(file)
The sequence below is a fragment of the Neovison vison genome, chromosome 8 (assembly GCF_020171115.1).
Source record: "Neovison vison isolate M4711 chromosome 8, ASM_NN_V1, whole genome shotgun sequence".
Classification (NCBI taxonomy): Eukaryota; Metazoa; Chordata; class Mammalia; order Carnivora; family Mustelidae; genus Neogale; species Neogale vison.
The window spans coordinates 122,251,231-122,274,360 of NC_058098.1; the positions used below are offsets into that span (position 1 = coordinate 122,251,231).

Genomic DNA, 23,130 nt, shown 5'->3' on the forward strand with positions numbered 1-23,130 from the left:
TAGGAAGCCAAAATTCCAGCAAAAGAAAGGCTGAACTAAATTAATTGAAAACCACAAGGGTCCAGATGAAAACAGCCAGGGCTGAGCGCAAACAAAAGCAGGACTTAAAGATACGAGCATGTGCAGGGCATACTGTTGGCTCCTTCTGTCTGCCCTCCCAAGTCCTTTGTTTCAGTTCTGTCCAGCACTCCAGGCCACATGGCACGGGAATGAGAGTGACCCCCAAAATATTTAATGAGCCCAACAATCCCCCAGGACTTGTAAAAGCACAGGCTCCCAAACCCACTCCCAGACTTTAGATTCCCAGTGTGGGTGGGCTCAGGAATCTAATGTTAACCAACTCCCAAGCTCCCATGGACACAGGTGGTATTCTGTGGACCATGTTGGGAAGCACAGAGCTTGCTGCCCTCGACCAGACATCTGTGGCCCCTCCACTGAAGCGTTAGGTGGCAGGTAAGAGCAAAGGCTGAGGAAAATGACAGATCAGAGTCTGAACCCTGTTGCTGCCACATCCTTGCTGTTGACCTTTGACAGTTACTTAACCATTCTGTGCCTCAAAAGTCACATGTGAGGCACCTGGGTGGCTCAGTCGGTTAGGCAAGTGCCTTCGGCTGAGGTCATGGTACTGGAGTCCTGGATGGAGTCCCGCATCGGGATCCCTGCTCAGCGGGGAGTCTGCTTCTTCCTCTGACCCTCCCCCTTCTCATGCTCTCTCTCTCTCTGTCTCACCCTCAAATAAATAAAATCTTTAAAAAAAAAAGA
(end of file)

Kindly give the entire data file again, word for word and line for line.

The sequence below is a fragment of the Neovison vison genome, chromosome 8 (assembly GCF_020171115.1).
Source record: "Neovison vison isolate M4711 chromosome 8, ASM_NN_V1, whole genome shotgun sequence".
Classification (NCBI taxonomy): Eukaryota; Metazoa; Chordata; class Mammalia; order Carnivora; family Mustelidae; genus Neogale; species Neogale vison.
The window spans coordinates 122,251,231-122,274,360 of NC_058098.1; the positions used below are offsets into that span (position 1 = coordinate 122,251,231).

Genomic DNA, 23,130 nt, shown 5'->3' on the forward strand with positions numbered 1-23,130 from the left:
TAGGAAGCCAAAATTCCAGCAAAAGAAAGGCTGAACTAAATTAATTGAAAACCACAAGGGTCCAGATGAAAACAGCCAGGGCTGAGCGCAAACAAAAGCAGGACTTAAAGATACGAGCATGTGCAGGGCATACTGTTGGCTCCTTCTGTCTGCCCTCCCAAGTCCTTTGTTTCAGTTCTGTCCAGCACTCCAGGCCACATGGCACGGGAATGAGAGTGACCCCCAAAATATTTAATGAGCCCAACAATCCCCCAGGACTTGTAAAAGCACAGGCTCCCAAACCCACTCCCAGACTTTAGATTCCCAGTGTGGGTGGGCTCAGGAATCTAATGTTAACCAACTCCCAAGCTCCCATGGACACAGGTGGTATTCTGTGGACCATGTTGGGAAGCACAGAGCTTGCTGCCCTCGACCAGACATCTGTGGCCCCTCCACTGAAGCGTTAGGTGGCAGGTAAGAGCAAAGGCTGAGGAAAATGACAGATCAGAGTCTGAACCCTGTTGCTGCCACATCCTTGCTGTTGACCTTTGACAGTTACTTAACCATTCTGTGCCTCAAAAGTCACATGTGAGGCACCTGGGTGGCTCAGTCGGTTAGGCAAGTGCCTTCGGCTGAGGTCATGGTACTGGAGTCCTGGATGGAGTCCCGCATCGGGATCCCTGCTCAGCGGGGAGTCTGCTTCTTCCTCTGACCCTCCCCCTTCTCATGCTCTCTCTCTCTCTGTCTCACCCTCAAATAAATAAAATCTTTAAAAAAAAAAGA